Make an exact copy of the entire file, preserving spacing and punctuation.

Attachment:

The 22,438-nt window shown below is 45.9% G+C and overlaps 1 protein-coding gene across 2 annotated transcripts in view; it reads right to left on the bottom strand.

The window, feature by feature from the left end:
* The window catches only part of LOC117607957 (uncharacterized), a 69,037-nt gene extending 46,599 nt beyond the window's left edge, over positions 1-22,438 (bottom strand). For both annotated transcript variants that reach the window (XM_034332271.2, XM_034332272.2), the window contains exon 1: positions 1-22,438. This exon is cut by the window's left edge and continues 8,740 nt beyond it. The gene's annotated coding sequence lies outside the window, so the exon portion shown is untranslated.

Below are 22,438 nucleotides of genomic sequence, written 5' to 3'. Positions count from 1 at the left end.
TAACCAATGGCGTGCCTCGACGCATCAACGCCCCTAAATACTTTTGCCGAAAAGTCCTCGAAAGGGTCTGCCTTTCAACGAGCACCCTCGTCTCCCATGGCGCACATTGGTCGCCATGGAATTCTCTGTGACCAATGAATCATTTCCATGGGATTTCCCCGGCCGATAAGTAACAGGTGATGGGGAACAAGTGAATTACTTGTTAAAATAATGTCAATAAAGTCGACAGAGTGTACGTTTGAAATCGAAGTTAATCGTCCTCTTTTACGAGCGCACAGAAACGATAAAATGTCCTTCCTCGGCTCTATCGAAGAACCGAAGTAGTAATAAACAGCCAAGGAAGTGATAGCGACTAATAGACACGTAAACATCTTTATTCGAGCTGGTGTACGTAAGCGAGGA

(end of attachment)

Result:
The 22,438-nt window shown below is 45.9% G+C and overlaps 1 protein-coding gene across 2 annotated transcripts in view; it reads right to left on the bottom strand.

The window, feature by feature from the left end:
* The window catches only part of LOC117607957 (uncharacterized), a 69,037-nt gene extending 46,599 nt beyond the window's left edge, over positions 1-22,438 (bottom strand). For both annotated transcript variants that reach the window (XM_034332271.2, XM_034332272.2), the window contains exon 1: positions 1-22,438. This exon is cut by the window's left edge and continues 8,740 nt beyond it. The gene's annotated coding sequence lies outside the window, so the exon portion shown is untranslated.

Below are 22,438 nucleotides of genomic sequence, written 5' to 3'. Positions count from 1 at the left end.
TAACCAATGGCGTGCCTCGACGCATCAACGCCCCTAAATACTTTTGCCGAAAAGTCCTCGAAAGGGTCTGCCTTTCAACGAGCACCCTCGTCTCCCATGGCGCACATTGGTCGCCATGGAATTCTCTGTGACCAATGAATCATTTCCATGGGATTTCCCCGGCCGATAAGTAACAGGTGATGGGGAACAAGTGAATTACTTGTTAAAATAATGTCAATAAAGTCGACAGAGTGTACGTTTGAAATCGAAGTTAATCGTCCTCTTTTACGAGCGCACAGAAACGATAAAATGTCCTTCCTCGGCTCTATCGAAGAACCGAAGTAGTAATAAACAGCCAAGGAAGTGATAGCGACTAATAGACACGTAAACATCTTTATTCGAGCTGGTGTACGTAAGCGAGGA